The project did not complete the testing necessary to get a commercial operation date until July due to the incorrect installation of the turbine blades. That required removal and reattachment, according to sources involved with the project.
The company did not answer a question to verify the cause of the operation’s delay.
Although the municipalities again budgeted for Roaring Brook’s PILOT revenue to begin in January, the commercial operation date the project was given for July missed the March deadline last year for a January payment this year. Municipalities were told they would have to wait until January 2024 for their first payment.
“When taxing jurisdictions voiced their concerns over the timing of the payment this year … I said I’ll see what I can do,” said Cheyenne L. Steria, finance director for Naturally Lewis, the administration team for the IDA. With the help of the specialist attorneys the IDA now engages for PILOT discussions and other renewable energy issues, Ms. Steria was able to get Avangrid to agree to make their first payment at the end of this month.
“Our relationship with Lewis County is long-standing and positive, and we strive to keep it that way by collaborating with them to benefit the people who live and work here,” Ms. Huerta said.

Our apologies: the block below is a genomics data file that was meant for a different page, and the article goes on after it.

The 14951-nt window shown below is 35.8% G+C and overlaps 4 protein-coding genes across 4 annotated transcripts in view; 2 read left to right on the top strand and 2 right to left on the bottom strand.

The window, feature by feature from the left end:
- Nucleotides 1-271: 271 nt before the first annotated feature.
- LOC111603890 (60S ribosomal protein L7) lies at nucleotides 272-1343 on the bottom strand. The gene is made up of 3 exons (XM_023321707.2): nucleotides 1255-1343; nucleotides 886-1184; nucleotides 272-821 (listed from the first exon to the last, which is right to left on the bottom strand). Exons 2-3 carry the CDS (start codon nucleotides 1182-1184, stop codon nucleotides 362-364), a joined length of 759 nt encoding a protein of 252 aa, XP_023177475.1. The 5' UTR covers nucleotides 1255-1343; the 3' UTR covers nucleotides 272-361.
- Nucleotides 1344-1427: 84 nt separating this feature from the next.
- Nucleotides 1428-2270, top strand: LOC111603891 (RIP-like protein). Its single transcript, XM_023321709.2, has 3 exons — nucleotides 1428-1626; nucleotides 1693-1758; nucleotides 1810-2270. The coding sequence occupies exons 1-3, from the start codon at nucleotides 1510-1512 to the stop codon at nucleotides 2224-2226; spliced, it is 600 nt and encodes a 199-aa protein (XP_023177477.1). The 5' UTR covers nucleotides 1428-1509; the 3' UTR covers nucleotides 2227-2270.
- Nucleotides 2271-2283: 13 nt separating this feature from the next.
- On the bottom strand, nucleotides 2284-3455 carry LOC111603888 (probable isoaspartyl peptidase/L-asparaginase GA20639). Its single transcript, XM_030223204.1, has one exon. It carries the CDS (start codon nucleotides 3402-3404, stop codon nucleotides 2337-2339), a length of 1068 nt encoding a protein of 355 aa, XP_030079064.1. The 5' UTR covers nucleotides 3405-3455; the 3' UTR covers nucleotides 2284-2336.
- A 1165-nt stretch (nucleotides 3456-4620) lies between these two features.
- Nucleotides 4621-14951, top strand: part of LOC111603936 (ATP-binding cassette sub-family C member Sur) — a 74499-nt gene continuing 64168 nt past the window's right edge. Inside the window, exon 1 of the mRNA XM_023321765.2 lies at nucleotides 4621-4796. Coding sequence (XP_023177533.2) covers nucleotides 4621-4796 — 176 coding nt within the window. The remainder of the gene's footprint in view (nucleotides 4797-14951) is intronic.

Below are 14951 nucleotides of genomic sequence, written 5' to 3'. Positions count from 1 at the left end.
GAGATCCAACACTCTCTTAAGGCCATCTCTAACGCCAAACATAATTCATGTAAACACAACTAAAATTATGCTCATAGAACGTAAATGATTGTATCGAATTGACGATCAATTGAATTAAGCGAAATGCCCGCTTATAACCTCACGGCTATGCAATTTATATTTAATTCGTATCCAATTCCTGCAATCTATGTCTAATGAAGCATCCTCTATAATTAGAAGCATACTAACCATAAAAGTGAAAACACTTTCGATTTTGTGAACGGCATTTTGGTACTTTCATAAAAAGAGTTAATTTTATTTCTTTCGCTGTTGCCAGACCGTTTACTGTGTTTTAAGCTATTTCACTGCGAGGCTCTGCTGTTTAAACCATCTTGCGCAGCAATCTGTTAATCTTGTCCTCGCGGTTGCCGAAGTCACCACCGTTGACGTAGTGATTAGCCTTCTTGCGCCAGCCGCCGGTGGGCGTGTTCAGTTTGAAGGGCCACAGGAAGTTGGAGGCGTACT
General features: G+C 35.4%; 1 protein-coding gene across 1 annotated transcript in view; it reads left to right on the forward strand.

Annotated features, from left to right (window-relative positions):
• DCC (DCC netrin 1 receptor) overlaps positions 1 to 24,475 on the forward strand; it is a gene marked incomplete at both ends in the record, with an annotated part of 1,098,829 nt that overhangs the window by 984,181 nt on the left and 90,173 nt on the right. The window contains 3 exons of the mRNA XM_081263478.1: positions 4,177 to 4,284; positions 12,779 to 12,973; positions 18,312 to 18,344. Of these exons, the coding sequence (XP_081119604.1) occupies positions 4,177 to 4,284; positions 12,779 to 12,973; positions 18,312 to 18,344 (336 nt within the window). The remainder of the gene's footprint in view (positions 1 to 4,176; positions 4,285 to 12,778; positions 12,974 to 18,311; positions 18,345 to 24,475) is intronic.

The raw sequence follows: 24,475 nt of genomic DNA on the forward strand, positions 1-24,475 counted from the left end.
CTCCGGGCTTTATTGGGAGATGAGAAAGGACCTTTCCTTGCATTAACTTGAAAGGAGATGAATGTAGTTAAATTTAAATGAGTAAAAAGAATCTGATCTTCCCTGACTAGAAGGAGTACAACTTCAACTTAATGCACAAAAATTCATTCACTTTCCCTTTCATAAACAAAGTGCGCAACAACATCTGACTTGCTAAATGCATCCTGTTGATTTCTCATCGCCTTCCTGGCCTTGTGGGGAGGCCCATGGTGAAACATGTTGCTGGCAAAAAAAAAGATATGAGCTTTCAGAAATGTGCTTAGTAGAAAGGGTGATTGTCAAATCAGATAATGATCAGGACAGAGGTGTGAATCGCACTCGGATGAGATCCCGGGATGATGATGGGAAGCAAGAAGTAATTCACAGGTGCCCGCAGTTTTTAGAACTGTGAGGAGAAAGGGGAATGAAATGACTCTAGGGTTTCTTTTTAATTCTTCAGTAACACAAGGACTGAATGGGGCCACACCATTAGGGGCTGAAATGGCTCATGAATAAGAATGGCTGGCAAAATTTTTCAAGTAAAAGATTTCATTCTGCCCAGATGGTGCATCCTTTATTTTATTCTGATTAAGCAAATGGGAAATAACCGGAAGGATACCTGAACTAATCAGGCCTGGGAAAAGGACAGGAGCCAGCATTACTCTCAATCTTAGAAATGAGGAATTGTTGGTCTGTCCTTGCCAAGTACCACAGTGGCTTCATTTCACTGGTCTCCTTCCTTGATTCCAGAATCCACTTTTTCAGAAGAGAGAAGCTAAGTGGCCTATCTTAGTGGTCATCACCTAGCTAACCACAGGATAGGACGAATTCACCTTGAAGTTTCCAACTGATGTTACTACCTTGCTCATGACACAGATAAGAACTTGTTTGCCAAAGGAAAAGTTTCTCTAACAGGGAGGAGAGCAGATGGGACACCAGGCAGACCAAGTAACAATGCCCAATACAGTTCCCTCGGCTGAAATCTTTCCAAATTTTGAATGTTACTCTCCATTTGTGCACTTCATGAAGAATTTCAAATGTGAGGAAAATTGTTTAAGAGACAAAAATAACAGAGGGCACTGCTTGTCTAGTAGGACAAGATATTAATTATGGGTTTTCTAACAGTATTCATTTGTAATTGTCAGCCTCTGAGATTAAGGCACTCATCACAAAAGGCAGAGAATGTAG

Martinsburg Supervisor Terrence J. Thisse informed the town council in an emergency meeting Tuesday to get approval for the date change, noting the other terms of the PILOT agreement which requires payments to start at $624,000 and will end at $1,012,000 by the last payment 30 years from now. Payments increase every five years based on 2% more being added annually.
Avangrid’s next payment of $624,000, will be paid in January. In 2028, the PILOT will bump up to about $686,000 according to Mr. Thisse.
“I commend Roaring Brook at least doing right by the community when legally, they did not have to budge,” Mrs. Steria said.
By making the payment on May 31, it falls within the current fiscal year for all three municipalities being that the school district’s financial year ends in June.